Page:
4.4. Leaking Information in Headers . . . . . . . . . . . . . 10 4.4. Content Integrity . . . . . . . . . . . . . . . . . . . . 10
4.5. Poisoning Storage . . . . . . . . . . . . . . . . . . . . 11 4.5. Leaking Information in Header Fields . . . . . . . . . . 10
4.6. Sizing and Timing Attacks . . . . . . . . . . . . . . . . 11 4.6. Poisoning Storage . . . . . . . . . . . . . . . . . . . . 11
4.7. Sizing and Timing Attacks . . . . . . . . . . . . . . . . 11
5. IANA Considerations . . . . . . . . . . . . . . . . . . . . . 11 5. IANA Considerations . . . . . . . . . . . . . . . . . . . . . 11
5.1. The "aes128gcm" HTTP Content Coding . . . . . . . . . . . 11 5.1. The "aes128gcm" HTTP Content Coding . . . . . . . . . . . 11
6. References . . . . . . . . . . . . . . . . . . . . . . . . . 12 6. References . . . . . . . . . . . . . . . . . . . . . . . . . 12
6.1. Normative References . . . . . . . . . . . . . . . . . . 12 6.1. Normative References . . . . . . . . . . . . . . . . . . 12
6.2. Informative References . . . . . . . . . . . . . . . . . 12 6.2. Informative References . . . . . . . . . . . . . . . . . 13
Appendix A. JWE Mapping . . . . . . . . . . . . . . . . . . . . 13 Appendix A. JWE Mapping . . . . . . . . . . . . . . . . . . . . 14
Appendix B. Acknowledgements . . . . . . . . . . . . . . . . . . 14 Appendix B. Acknowledgements . . . . . . . . . . . . . . . . . . 14
Author's Address . . . . . . . . . . . . . . . . . . . . . . . . 14 Author's Address . . . . . . . . . . . . . . . . . . . . . . . . 15
1. Introduction 1. Introduction
It is sometimes desirable to encrypt the contents of a HTTP message It is sometimes desirable to encrypt the contents of a HTTP message
(request or response) so that when the payload is stored (e.g., with (request or response) so that when the payload is stored (e.g., with
a HTTP PUT), only someone with the appropriate key can read it. a HTTP PUT), only someone with the appropriate key can read it.
For example, it might be necessary to store a file on a server For example, it might be necessary to store a file on a server
without exposing its contents to that server. Furthermore, that same without exposing its contents to that server. Furthermore, that same
file could be replicated to other servers (to make it more resistant file could be replicated to other servers (to make it more resistant
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These uses are not met by the use of TLS [RFC5246], since it only These uses are not met by the use of TLS [RFC5246], since it only
encrypts the channel between the client and server. encrypts the channel between the client and server.
This document specifies a content coding (Section 3.1.2 of [RFC7231]) This document specifies a content coding (Section 3.1.2 of [RFC7231])
for HTTP to serve these and other use cases. for HTTP to serve these and other use cases.
This content coding is not a direct adaptation of message-based This content coding is not a direct adaptation of message-based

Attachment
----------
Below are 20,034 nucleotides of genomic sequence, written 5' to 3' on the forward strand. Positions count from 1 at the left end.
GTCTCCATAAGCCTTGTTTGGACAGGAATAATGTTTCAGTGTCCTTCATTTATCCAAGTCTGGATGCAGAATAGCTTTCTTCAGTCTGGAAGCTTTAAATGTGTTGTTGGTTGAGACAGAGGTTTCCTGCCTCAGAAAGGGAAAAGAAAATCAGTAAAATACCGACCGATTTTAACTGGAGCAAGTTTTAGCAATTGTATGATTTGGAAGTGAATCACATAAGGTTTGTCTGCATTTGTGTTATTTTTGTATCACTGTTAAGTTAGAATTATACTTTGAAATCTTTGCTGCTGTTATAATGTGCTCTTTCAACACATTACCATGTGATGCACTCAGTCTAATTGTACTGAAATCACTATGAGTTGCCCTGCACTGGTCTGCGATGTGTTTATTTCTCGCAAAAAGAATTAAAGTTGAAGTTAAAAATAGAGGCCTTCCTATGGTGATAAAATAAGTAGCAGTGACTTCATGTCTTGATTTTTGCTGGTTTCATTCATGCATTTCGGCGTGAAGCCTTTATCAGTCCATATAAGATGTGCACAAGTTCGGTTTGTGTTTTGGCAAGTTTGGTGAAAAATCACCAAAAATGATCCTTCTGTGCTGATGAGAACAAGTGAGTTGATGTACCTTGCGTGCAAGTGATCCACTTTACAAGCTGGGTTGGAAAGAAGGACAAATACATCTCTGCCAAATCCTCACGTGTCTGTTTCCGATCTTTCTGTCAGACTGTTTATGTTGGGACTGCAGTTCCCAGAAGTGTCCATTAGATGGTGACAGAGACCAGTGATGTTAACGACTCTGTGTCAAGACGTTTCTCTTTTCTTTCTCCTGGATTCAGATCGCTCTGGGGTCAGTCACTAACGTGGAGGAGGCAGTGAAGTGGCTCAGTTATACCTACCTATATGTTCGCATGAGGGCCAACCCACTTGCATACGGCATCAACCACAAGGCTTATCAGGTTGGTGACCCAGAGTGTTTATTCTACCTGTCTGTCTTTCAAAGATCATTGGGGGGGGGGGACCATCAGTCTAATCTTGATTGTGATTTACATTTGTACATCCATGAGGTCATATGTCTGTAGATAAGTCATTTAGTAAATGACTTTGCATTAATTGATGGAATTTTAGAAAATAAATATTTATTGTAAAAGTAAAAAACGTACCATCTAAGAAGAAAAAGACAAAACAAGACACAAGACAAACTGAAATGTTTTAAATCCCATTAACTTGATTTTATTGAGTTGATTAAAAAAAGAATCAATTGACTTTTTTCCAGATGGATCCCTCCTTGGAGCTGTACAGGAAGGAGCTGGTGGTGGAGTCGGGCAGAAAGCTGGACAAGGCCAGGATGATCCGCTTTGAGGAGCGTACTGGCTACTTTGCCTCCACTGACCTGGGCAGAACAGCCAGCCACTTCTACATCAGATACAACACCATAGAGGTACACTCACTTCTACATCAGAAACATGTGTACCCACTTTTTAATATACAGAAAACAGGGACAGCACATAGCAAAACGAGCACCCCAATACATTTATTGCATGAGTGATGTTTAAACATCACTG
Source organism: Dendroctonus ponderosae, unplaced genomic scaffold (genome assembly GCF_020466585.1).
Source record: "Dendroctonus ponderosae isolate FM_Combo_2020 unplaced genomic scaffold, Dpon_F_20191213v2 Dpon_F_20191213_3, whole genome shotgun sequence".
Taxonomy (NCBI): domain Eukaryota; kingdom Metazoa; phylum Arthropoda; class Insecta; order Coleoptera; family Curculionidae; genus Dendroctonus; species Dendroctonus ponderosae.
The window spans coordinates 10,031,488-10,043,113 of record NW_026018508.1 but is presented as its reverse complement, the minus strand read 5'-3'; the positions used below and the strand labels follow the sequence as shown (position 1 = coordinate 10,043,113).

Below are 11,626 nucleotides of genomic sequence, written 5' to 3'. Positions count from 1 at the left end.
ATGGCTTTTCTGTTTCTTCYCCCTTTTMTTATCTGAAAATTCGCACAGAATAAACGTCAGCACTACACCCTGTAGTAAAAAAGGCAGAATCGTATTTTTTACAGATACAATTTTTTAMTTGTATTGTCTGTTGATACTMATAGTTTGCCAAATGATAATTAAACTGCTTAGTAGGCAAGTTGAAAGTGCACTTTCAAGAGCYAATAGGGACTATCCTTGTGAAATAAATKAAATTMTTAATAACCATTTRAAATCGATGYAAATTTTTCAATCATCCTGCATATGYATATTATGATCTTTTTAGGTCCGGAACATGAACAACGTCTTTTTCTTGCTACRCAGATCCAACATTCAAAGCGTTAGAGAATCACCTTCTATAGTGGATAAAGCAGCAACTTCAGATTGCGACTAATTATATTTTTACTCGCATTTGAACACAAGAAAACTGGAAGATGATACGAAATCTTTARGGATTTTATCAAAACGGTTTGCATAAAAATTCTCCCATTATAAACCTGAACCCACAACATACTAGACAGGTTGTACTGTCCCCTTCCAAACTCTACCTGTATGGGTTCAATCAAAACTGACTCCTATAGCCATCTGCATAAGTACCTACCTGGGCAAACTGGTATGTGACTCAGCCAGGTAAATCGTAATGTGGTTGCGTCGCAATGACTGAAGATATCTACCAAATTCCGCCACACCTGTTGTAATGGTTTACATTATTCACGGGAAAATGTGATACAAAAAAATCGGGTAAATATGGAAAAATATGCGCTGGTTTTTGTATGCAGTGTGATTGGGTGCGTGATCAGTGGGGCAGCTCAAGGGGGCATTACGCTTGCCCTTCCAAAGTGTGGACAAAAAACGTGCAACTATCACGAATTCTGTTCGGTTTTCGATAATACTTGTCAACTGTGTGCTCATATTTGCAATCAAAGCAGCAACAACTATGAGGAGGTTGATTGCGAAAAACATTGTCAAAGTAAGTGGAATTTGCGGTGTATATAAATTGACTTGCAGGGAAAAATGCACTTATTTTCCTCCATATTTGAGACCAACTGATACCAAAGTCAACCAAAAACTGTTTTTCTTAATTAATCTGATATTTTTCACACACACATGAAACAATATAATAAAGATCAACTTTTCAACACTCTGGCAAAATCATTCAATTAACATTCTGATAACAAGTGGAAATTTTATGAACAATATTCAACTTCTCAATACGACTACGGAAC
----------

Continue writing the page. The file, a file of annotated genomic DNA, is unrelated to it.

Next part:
encryption formats - such as those that are described by [RFC4880], encryption formats - such as those that are described by [RFC4880],
[RFC5652], [RFC7516], and [XMLENC] - which are not suited to stream [RFC5652], [RFC7516], and [XMLENC] - which are not suited to stream
processing, which is necessary for HTTP. The format described here processing, which is necessary for HTTP. The format described here
cleaves more closely to the lower level constructs described in follows more closely to the lower level constructs described in
[RFC5116]. [RFC5116].
To the extent that message-based encryption formats use the same To the extent that message-based encryption formats use the same
primitives, the format can be considered as sequence of encrypted primitives, the format can be considered as sequence of encrypted
messages with a particular profile. For instance, Appendix A messages with a particular profile. For instance, Appendix A
explains how the format is congruent with a sequence of JSON Web explains how the format is congruent with a sequence of JSON Web
Encryption [RFC7516] values with a fixed header. Encryption [RFC7516] values with a fixed header.
This mechanism is likely only a small part of a larger design that This mechanism is likely only a small part of a larger design that
uses content encryption. How clients and servers acquire and uses content encryption. How clients and servers acquire and
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Using this content coding requires knowledge of a key. How this key Using this content coding requires knowledge of a key. How this key
is acquired is not defined in this document. is acquired is not defined in this document.
The "aes128gcm" content coding uses a single fixed set of encryption The "aes128gcm" content coding uses a single fixed set of encryption
primitives. Cipher suite agility is achieved by defining a new primitives. Cipher suite agility is achieved by defining a new
content coding scheme. This ensures that only the HTTP Accept- content coding scheme. This ensures that only the HTTP Accept-
Encoding header field is necessary to negotiate the use of Encoding header field is necessary to negotiate the use of